Mark Waltz, Connections Pastor at Granger Church and author of “First Impressions, Creating WOW experiences in your Church” believes that “Before we can be satisfied, we have to NOT be DISsatisfied. (yep, take a minute and let that sink in, repeat, think about it). When your visitors are distracted from the real purpose of their visit to your church, you’ll have a difficult time re-engaging them.
Even the smallest thing can make them “DISsatisfied” and in the wrong frame of mind to reap the rewards that your church has to offer. I contend that it’s worth the extra time and effort to identify and eliminate all potential dangers for losing the “WOW” factor for the first time visitor.
1. Challenge your Hospitality team to notice the small things, (then fix them):
- Is there only one roll of tissue in the restroom stall? What if it’s empty when your guest needs it? (appoint someone to arrive early and check all restrooms).
- Are the regulars all congregating in the hallway, stopped and immobile so the guests can’t fine the entry to the auditorium? (direct members to a meet and greet in an area not in front of the entry).
- The walkway to the detached Children’s area is uncovered, and it’s raining. (provide free umbrellas at the door for all guests. Found at a Dollar Store for $1.00)
2. Visit your church, again. For those of us on the front lines of ministry, it’s been a very long time since we experienced what our first time guests encounter. We arrive early and we’re the last ones to leave.
Take a week off to be a visitor in your own church. Arrive in the parking lot at peak time. Did all your volunteers arrive early and take all the good parking spots? Leave when service is over, with the crowd. Does traffic flow easily to the main street, or should there be a traffic patrol at the exits to assist?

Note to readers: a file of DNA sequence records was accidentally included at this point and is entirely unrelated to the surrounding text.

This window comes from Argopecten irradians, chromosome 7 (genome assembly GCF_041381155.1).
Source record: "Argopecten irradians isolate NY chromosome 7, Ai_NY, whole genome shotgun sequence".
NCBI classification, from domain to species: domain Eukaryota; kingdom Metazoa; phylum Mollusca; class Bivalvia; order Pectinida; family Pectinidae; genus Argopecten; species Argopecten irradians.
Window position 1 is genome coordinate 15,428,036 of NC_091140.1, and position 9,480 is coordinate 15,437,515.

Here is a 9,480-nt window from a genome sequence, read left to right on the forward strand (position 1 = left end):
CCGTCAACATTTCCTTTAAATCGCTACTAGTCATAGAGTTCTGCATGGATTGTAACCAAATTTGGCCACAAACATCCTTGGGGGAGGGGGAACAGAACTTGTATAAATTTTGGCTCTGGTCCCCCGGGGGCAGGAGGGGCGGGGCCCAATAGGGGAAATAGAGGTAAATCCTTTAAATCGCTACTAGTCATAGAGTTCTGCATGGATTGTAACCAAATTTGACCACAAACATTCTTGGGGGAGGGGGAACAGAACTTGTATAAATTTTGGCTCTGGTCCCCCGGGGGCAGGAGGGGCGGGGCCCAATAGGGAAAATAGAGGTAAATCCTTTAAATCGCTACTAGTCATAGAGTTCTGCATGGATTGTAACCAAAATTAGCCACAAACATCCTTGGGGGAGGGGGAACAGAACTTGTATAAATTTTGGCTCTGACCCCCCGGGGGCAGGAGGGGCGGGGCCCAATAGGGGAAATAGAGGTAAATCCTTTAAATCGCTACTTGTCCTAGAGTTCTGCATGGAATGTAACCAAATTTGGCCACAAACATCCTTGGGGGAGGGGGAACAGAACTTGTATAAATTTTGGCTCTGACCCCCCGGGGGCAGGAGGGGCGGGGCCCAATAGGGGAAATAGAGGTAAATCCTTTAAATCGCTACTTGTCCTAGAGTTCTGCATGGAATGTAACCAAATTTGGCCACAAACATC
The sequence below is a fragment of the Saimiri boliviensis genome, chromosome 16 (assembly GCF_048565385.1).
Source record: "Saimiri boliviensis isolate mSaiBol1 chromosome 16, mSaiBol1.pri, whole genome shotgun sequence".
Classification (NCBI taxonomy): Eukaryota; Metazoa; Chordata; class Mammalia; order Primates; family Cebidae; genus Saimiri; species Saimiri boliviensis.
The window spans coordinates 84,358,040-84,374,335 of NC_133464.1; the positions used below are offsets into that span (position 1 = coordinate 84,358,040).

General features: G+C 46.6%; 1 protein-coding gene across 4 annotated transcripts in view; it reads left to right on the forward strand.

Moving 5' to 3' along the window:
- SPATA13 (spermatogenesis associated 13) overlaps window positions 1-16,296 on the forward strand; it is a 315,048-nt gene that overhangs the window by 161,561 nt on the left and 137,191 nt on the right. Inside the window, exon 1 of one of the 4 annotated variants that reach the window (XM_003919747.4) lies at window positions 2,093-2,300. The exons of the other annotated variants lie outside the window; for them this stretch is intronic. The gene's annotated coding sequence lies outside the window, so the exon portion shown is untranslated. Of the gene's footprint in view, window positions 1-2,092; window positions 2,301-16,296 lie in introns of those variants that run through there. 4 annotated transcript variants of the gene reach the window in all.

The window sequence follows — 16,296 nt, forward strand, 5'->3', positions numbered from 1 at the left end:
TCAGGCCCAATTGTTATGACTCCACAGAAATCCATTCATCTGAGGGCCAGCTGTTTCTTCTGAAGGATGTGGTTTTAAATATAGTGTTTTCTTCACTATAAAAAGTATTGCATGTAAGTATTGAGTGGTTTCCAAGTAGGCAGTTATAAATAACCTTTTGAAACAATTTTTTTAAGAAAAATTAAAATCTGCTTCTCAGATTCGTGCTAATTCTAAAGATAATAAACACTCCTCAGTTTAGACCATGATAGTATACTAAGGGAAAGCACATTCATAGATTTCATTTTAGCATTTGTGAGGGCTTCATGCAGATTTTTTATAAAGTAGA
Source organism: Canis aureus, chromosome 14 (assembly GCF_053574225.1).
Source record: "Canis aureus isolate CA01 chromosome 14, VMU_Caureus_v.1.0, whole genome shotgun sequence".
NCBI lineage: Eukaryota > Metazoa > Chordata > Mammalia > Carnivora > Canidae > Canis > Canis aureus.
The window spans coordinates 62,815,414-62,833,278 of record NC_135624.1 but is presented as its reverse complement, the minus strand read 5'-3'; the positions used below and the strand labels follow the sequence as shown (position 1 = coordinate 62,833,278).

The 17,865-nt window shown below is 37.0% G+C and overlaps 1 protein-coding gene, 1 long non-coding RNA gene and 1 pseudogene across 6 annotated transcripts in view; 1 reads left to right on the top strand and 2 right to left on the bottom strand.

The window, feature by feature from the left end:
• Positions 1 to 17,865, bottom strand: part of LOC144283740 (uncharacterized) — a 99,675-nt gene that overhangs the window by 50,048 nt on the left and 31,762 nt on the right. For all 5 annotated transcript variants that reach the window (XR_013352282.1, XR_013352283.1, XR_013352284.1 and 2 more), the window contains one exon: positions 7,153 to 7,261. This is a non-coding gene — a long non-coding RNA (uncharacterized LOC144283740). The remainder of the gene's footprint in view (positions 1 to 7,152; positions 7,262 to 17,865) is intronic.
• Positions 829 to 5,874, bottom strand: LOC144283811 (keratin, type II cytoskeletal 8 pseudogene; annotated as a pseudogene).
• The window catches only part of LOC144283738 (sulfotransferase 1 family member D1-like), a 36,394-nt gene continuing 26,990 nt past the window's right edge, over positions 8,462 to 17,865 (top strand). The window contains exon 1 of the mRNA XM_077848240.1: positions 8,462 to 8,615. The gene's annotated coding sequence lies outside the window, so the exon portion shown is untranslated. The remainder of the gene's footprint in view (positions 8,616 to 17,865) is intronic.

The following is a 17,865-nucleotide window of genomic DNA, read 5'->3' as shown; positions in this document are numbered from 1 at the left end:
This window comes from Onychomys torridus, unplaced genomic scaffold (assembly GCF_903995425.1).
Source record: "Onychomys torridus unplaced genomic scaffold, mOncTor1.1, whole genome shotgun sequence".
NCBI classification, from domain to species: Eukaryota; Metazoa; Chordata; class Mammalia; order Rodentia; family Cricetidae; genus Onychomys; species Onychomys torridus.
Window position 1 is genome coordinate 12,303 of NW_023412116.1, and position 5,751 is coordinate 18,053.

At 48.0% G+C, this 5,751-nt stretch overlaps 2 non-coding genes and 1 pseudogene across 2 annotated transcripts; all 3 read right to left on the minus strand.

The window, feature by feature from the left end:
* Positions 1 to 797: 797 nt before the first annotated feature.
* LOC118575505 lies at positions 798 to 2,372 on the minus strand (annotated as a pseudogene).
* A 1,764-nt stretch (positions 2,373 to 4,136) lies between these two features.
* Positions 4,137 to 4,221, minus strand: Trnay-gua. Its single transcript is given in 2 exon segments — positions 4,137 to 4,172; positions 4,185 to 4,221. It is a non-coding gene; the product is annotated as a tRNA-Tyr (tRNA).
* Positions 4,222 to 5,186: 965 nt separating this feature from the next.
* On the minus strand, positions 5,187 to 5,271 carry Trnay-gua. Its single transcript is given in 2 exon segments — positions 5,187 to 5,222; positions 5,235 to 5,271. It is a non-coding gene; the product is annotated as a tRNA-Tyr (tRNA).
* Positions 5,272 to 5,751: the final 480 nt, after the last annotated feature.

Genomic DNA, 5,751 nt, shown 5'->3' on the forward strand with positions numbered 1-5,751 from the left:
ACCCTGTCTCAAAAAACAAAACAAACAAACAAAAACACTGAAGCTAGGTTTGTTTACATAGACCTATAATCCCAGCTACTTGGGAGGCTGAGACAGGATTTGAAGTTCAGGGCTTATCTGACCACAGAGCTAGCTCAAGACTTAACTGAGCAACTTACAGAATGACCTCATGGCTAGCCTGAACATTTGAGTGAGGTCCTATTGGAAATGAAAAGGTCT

- Experience Nursery Check-In when there’s a line, and parents are worried about getting to “big church” on time.
- Take a walk to the playground, as a visitor with small children might. Is everything in working order, trash-free, with the gate closed, or are the swings hanging by one chain and mud puddles under the see-saw? Do you feel like your children will be safe here?
3. Visit another church. Discover and take notes on what other churches are doing to create a satisfying experience for their guests. Did their signage help you or frustrate you? Were you greeted warmly, offered coffee and a bulletin? Did anyone tell you about the church and offer to supply you with literature?
4. Get input directly from your visitors.
- Add an area to the Welcome/Attendance card to “Tell us about your Experience”. Consider this feedback, and act on it, without taking it personally.
- Take a survey. Once a guest becomes a regular attender and feels at home in your church, send them a survey asking them to recount their first impressions and post-visit discussions with you and your team.Tell them that you “listen” and thank them for helping to enhance the hospitality of the church with their input.
5. Invite a non-church friend to visit as a “mystery guest” and supply them with a response card to return immediately after their visit.
I’d like to again, thank Mark Waltz for providing great examples of potential distractions and encouraging us to create our own list of hospitality standards.
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Blessed with the gift of gab and hospitality, Bev served as a staff member for a fast-growing church where she discovered her talent for helping people step out of their comfort zone. She began recruiting volunteers to serve in Children’s Ministry, and as the church grew, became focused on the influx of visitors and the need to make sure they didn’t get lost in the growth. For this, she developed a full team of trained volunteers to create the “WOW, from the Street to the Seat”. Her success with this program lead to speaking engagements at churches across North Georgia, prompting a string of WOW experiences! Now, as Marketing Manager for Displayit at Church, she loves sharing her tips, tricks and ideas, that can make a real difference.